In the realm of writing, since my bias is for obscurity, I often worry that I’m too severely neglecting clarity; but let me give a pep talk to my fancy: perhaps those who have eyes to see and ears to hear will love a good book whether its text is masterfully controlled OR merrily puzzling—maybe all that matters is that an author’s writing amuses the author herself; for, if it pleases the source, then it will please the mirror-selves of the happy few.
Considering the notion of taking risks, my higher aspect reminds its trembling flesh: Life is problematic no matter what, therefore fill the interval before the inevitable end with acts of audacity: store up treasures where moths and rust cannot corrupt them: go in for your chances and spend for vast returns.
On self-publishing versus whatever is the more normal, established, respectable way of prostituting one’s mind, here is my hope: In the future, instead of sending a manuscript to a publisher’s reader, authors will simply self-publish with on-demand printers like I did; then publishers will tell their employees to go scan the cyber-scape for self-published volumes that deserve to be given a better release (improved interior, professional cover art, proper marketing, and the widest distribution). This way, any human who self-publishes her life’s work will feel like Cinderella waiting for her soulmate to return her slipper, as opposed to being frowned upon like a soul who got caught baptizing itself in fake blood. And the slipper should be filled with absinthe, because it is glass.
Microblogging sites like T---ter and F---book are technically a type of publishing; so, since anyone can publish anything nowadays, the Big Names in the print industry should realize that their strength lies not in simply disseminating their authors’ words, but in becoming known as preeminent tastemakers and trustworthy critics, on account of their choices being shrewdly daring yet judicious. These companies have always been partway there, but today is the day that they should more tightly embrace this emphasis.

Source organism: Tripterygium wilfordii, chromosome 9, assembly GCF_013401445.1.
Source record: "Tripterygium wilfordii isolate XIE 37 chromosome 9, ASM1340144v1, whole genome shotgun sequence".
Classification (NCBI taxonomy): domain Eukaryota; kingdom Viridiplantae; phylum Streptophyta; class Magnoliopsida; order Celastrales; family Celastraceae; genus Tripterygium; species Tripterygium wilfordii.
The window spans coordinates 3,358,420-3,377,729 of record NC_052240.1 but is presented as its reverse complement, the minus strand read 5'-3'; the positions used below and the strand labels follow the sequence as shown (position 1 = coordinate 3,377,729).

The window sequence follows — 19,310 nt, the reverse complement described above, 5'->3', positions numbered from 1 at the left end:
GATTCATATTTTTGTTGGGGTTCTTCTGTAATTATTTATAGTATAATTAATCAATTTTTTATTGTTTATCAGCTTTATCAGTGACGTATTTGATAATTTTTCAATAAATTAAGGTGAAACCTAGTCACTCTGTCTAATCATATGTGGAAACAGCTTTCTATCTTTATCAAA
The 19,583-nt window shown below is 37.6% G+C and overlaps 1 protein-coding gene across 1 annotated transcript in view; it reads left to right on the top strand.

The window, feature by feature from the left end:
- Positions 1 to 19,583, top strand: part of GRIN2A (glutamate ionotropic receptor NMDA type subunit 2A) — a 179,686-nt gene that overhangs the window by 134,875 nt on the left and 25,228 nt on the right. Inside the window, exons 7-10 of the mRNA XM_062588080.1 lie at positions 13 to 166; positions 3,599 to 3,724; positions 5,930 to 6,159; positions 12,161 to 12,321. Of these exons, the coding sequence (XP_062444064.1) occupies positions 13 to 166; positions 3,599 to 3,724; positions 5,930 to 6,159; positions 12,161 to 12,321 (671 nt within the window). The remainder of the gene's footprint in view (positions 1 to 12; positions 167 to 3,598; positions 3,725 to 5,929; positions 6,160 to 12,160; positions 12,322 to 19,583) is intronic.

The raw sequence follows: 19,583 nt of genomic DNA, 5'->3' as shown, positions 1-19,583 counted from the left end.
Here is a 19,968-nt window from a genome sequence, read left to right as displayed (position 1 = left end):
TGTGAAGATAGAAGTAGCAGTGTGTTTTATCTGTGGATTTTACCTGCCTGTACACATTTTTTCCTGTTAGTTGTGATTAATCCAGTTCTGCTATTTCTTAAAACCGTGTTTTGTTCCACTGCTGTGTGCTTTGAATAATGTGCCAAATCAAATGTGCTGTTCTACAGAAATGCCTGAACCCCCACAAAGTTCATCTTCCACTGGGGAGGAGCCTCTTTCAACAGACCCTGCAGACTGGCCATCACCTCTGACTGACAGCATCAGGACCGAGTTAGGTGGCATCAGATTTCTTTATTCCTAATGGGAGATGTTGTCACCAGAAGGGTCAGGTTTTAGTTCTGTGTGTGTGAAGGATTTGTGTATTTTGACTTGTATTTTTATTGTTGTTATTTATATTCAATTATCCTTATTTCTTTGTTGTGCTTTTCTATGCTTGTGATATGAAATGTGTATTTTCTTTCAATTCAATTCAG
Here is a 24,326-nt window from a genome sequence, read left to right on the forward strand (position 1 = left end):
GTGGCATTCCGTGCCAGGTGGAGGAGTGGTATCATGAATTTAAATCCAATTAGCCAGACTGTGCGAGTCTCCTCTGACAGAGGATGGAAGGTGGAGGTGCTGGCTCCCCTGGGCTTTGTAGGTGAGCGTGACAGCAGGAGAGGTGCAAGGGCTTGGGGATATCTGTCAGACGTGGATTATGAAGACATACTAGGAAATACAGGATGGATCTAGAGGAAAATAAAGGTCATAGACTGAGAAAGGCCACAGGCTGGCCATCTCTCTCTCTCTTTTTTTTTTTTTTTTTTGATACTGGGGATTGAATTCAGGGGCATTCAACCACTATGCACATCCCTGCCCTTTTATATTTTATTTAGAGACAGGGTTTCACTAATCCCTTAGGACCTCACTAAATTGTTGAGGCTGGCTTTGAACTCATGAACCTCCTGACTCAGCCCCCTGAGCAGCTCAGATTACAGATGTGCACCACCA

For we all have too much information, too many words coming at us; we don’t need more published stuff: what we desperately need is someone—a human intellect, preferably wise—to sort the stuff, so as to save us time.
Programmable devices like computers are as bad at making aesthetic decisions as they are at acting in a genuinely random fashion; so my above idea must needs be implemented by individual humans. Erroneousness is an achievement—we should bask in our element.
From what I understand, spoken language existed for a long time before a competent system of writing was invented to capture it; so it makes sense that our faculty of hearing might be, in certain ways, keener than our faculty of reading. Now let me address the wild new craze that is sweeping the nation—authorial readings (by this phrase, I mean a recording of a text as read by its very own author):